Best Interests of a Child

Posted by Gordon Shayne | Mar 07, 2024 | 0 Comments

What does the Best Interest of the Child Law Mean?

     When parties have children and are involved in a divorce, paternity or other custody matter, Florida law requires the Judge to enter appropriate Court Orders. A child in Florida is a minor until the age of 18, except for some other limited circumstances. Your Judge is charged with the responsibility of determining all matters relating to parenting and time-sharing of each minor child of the parties pursuant to the best interest of the child and the Uniform Child Custody Jurisdiction and Enforcement Act (commonly known as the UCCJEA). The Best Interests of the Child law is based upon specific factors that will have great impact in every case where children are involved.

New Florida Law July 1, 2023       

     The most recent law that was signed by Florida Governor Ron DeSantis, effective July 1, 2023, creates a presumption that EQUAL time-sharing is in the best interests of the child, with exceptions. A parent who objects to equal time-sharing must prove by evidence, that equal time-sharing would not be in the best interests of the child. I have been involved in thousands of cases where an equal time-sharing schedule was objected to by my clients. Keep in mind that each case is different, and the facts of each case are different as well. When a parent claims that they disagree with the law that favors equal time sharing, the Judge is required to evaluate those facts along with the evidence and make specific factual findings as a basis for ruling against equal time-sharing. The stronger the factual evidence is to establish circumstances that an equal time-sharing arrangement is not consistent with the child's best interests, the more likely it is for the court to override the presumption stated in the law.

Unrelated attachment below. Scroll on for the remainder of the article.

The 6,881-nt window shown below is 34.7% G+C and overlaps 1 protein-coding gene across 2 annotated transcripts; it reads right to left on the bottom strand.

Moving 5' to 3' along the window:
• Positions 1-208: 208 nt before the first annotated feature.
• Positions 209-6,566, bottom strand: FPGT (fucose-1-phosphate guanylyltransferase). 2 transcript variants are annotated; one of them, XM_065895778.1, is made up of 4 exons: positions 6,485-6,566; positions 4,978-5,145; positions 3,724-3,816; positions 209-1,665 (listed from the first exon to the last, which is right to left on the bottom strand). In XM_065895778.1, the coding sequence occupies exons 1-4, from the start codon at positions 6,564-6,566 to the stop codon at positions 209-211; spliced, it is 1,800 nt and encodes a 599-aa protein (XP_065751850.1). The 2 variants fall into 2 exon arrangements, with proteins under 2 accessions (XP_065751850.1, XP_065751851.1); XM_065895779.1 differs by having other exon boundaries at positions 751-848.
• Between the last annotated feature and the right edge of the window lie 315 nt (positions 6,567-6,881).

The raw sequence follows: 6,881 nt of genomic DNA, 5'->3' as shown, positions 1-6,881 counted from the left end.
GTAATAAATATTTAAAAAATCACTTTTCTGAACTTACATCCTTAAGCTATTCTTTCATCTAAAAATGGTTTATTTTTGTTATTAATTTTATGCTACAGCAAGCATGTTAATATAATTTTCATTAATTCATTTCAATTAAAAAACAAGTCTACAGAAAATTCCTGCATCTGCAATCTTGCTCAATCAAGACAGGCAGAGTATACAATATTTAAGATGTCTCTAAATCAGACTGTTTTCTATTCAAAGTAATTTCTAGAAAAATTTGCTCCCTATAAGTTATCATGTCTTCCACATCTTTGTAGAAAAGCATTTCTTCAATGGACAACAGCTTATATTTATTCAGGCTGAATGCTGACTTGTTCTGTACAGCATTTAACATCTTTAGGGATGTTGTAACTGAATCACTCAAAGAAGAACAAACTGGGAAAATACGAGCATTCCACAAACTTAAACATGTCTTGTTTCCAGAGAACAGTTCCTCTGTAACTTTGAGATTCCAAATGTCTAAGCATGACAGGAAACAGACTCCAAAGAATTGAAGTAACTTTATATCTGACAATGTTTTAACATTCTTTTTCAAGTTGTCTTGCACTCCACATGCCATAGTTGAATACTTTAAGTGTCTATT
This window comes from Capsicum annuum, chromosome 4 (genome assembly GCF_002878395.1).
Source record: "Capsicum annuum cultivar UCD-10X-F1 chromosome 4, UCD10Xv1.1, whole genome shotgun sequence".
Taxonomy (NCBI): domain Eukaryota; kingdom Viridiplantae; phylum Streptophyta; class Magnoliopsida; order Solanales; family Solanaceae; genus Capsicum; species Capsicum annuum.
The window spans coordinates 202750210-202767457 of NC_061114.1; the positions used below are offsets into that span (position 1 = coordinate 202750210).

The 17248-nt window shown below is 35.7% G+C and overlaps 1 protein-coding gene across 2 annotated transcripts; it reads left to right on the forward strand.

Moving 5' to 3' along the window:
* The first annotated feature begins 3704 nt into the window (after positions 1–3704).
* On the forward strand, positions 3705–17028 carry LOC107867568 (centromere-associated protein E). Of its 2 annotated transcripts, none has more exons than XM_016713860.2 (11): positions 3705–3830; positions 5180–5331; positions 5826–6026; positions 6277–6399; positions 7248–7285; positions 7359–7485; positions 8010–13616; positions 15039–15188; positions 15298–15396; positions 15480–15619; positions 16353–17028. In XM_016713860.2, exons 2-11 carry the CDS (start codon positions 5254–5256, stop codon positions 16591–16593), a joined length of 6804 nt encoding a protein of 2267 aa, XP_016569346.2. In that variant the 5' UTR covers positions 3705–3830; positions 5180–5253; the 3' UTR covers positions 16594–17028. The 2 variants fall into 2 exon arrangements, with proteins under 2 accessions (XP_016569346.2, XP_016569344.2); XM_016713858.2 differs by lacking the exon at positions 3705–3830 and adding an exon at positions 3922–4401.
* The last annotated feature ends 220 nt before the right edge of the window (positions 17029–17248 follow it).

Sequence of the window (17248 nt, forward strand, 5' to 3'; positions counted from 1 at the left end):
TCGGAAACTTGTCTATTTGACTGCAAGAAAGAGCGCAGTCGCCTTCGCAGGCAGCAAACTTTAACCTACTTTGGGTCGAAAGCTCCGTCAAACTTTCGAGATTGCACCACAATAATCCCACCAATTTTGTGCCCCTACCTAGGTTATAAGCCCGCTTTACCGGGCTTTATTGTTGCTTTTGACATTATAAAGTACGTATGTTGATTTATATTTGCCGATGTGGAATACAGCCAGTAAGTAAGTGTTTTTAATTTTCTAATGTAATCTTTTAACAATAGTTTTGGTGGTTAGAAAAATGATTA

Examples of some situations that would show that it is not in the child's best interest to have 50/50 time-sharing can include:

1.     When a parent has a history untreated alcoholism or drug abuse;

2.     When a parent is a convicted felon of sexual violence, domestic violence, child abuse or neglect, etc.;

3.     When a parent has voluntarily been absent for long period of time from the child's life and the responsibilities of raising a child or providing support.

4.     When there are questions of a parent's moral fitness or emotional stability;

5.     Where a parent intentionally and maliciously alienates the child from the other parent.

 The evaluation of all of the factors in the Best Interests law is the primary reason why it is highly recommended to obtain sound advice from an experienced, well qualified Florida Family Law Attorney.

About the Author

Gordon Shayne

Gordon N. Shayne Family Law / Divorce Lawyer Phone: (904) 544-6855 Gordon N. Shayne's field of practice is devoted to Family Law/Divorce case throughout the State of Florida


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With over 35 years of experience, Mr. Shayne has had a legal career fighting for the rights of his clients while focusing his practice exclusively on Divorce, Child Custody and other Family Law Matters. Our services are available throughout the State of Florida.

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